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Photograph of a wind tunnel model using a schlieren system along
 with a schematic explaining the operation of the system

Aerodynamicists use wind tunnels to test models of proposed aircraft and engine components. During a test, the model is placed in the test section of the tunnel and air is made to flow past the model. In some wind tunnel tests, the aerodynamic forces on the model are measured. In some wind tunnel tests, the model is instrumented to provide diagnostic information about the flow of air around the model. In some wind tunnel tests, flow visualization techniques are used to provide diagnostic information about the flow around the model.

This page describes an older flow visualization technique called schlieren photography. Schlieren photography is similar to the shadowgraph technique and relies on the the fact that light rays are bent whenever they encounter changes in density of a fluid. Schlieren systems are used to visualize the flow away from the surface of an object. The schlieren system shown in this figure uses two concave mirrors on either side of the test section of the wind tunnel. A mercury vapor lamp or a spark gap system is used as a bright source of light. The light is passed through a slit which is placed such that the reflected light from the mirror forms parallel rays that pass through the test section. On the other side of the tunnel, the parallel rays are collected by another mirror and focused to a point at the knife edge. The rays continue on to a recording device like a video camera.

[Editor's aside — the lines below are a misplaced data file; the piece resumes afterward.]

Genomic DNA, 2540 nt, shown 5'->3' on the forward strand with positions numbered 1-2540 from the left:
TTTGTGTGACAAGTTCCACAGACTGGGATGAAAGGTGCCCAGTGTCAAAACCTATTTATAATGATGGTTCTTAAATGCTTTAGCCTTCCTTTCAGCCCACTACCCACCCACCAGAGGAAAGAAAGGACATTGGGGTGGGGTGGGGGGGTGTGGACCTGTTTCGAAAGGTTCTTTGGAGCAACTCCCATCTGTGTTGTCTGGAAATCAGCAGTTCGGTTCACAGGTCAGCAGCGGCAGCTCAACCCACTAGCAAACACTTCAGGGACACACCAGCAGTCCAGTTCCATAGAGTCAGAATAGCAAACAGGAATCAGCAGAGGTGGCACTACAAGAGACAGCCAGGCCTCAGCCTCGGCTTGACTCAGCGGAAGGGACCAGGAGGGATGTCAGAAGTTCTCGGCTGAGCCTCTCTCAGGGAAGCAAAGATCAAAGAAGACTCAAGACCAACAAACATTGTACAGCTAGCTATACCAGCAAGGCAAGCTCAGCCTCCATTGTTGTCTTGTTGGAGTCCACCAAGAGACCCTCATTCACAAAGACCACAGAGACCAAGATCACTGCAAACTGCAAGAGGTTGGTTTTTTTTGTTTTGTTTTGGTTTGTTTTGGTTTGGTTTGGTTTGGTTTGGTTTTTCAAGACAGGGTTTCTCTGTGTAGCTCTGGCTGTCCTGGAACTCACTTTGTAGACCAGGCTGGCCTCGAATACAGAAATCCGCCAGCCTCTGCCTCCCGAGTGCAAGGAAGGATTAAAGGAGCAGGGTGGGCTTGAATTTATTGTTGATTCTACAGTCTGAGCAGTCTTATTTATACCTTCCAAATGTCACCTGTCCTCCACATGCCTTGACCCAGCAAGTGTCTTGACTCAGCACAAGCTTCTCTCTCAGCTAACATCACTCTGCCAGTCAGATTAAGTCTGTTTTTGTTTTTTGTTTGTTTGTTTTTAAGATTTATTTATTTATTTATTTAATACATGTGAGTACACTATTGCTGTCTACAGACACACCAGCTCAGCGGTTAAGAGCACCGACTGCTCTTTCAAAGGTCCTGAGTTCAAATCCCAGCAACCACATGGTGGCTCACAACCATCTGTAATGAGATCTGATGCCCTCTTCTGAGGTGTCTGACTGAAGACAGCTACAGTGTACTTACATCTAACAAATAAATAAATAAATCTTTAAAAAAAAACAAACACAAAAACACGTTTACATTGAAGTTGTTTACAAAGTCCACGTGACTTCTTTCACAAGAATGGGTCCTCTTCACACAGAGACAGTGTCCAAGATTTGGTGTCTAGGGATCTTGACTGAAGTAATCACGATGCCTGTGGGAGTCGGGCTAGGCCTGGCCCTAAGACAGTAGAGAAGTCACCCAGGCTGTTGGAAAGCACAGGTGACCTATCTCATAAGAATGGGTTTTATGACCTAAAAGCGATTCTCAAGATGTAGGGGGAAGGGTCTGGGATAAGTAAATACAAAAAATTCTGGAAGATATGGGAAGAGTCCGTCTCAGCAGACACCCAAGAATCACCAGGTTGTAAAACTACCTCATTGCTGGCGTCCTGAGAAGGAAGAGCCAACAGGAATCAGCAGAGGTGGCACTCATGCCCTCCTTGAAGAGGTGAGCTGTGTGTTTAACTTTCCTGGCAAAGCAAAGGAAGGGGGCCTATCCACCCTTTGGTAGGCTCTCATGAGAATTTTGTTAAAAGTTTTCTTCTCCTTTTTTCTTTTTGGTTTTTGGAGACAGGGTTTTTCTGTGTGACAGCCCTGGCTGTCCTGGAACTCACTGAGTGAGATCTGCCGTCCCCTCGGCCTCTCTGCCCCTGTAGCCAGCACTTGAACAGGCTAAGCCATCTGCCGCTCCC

Now if the parallel rays of light encounter a density gradient in the test section, the light is bent, or refracted. In our schematic, a shock wave has been generated by a model placed in the supersonic flow through the tunnel test section. Shock waves are thin regions of high gradients in pressure, temperature and density. A ray of light passing through the shock wave is bent as shown by the dashed line in the figure. This ray of light does not pass through the focal point, but is stopped by the knife edge. The resulting image recorded by the camera has darkened lines that occur where the density gradients are present. The model completely blocks the passing of the light rays, so we see a black image of the model. But more important, the shock waves generated by the model are now seen as darkened lines on the image. We have a way to visualize shock waves.

The earliest schlieren photographs of shock waves were black and white images. The image shown here is a color schlieren image produced by putting a prism near the slit and breaking the white light into different colors. Notice that the resulting image is two dimensional while, in reality, shock waves are three dimensional. So the schlieren photographs provides some valuable information about the location and strength of the shock waves, but it requires some experience to properly interpret the results of the process.

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Editor: Tom Benson
NASA Official: Tom Benson
Last Updated: Jun 12 2014

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